ASUS GeForce GTX 970 STRIX OC Edition Review
Published by Marc Büchel on 19.09.14 (151230 reads)
Next to the GTX 980 STRIX, ASUS is also launching the GTX 970 STRIX graphics card today. As usual the GTX 970 is the smaller brother of the GTX 980 and it comes with a more attractive price but therefore offers a little less performance. There is also a custom design PCB as well as - apparently - ASUS STRIX cooler and overall this should be a rather punchy card.
ASUS is amongst the first Nvidia add-in-card (AIC) partners that have decided to introduce a new custom GTX 970 graphics card that will use NVIDIAs latest GM204 chip. Like with the GTX 970 STRIX you get a custom PCB as well as a custom cooler, which in this case is the so called STRIX model and on the back of the card, there is a good looking backplate.
As always before the launch of a new chip generation from NVIDIA there have been loads of rumors on the specs before the launch. Browsing the specifications of this card we find 1664 CUDA cores, 104 TMUs and 64 ROPs. For comparison reasons, the GTX 770 features 1536 CUDA cores, 128 TMUs and 32 ROPs. This means that NVIDIA cut down the TMU count, but increased the number of CUDA cores as well as ROPs. Looking for reference clocks we find 1'051 MHz core clock and 1'178 MHz boost clock.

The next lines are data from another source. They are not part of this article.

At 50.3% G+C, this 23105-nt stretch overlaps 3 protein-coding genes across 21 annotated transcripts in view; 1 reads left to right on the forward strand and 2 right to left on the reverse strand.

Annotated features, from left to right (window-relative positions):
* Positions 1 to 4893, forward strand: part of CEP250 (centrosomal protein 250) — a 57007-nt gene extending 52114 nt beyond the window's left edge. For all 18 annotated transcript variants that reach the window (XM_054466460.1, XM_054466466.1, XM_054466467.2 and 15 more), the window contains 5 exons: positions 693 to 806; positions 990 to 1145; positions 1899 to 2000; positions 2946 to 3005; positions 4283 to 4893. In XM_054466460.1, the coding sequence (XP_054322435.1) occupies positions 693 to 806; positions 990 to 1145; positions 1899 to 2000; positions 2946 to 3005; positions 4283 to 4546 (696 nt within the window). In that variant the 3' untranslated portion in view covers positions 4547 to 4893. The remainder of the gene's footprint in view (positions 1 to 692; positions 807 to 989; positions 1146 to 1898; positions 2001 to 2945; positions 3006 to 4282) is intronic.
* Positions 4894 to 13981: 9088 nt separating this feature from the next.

As you can see from the GPU-Z screenshot below, ASUS decided to use a decent factory-overclock on the new GTX 970 STRIX. While the reference GTX 970 with GM204 GPU is set to work at 1'051 MHz for the base clock and 1'178 MHz for the GPU Boost clock, the ASUS GTX 970 STRIX runs at 1'114 MHz core clock and 1'253 MHz boost clock.
When it comes to memory clock speeds we see a tiny, 12 MHz frequency boost, which makes the chips run at 7'012 MHz. Combine this with a 256 Bit memory interface and you end up with a total of 224 Gigabyte of memory bandwidth.
While the typical boost clock is set at 1'253 MHz, the maximum boost of 1'265 MHz was achieved quite easily and the GTX 970 STRIX held that clock most of the load time due to the capable STRIX cooler as well as good TDP target (nVidia's Boost technology being power-based and not temperature-based on this card). At this point we also run Furmark to see how high the card overclocks, when the GPU is under full load. This way we can determine a worst case scenario regarding maximum boost clock. With this card we see clocks speeds of 999 MHz at 1.012v, which is substantially less.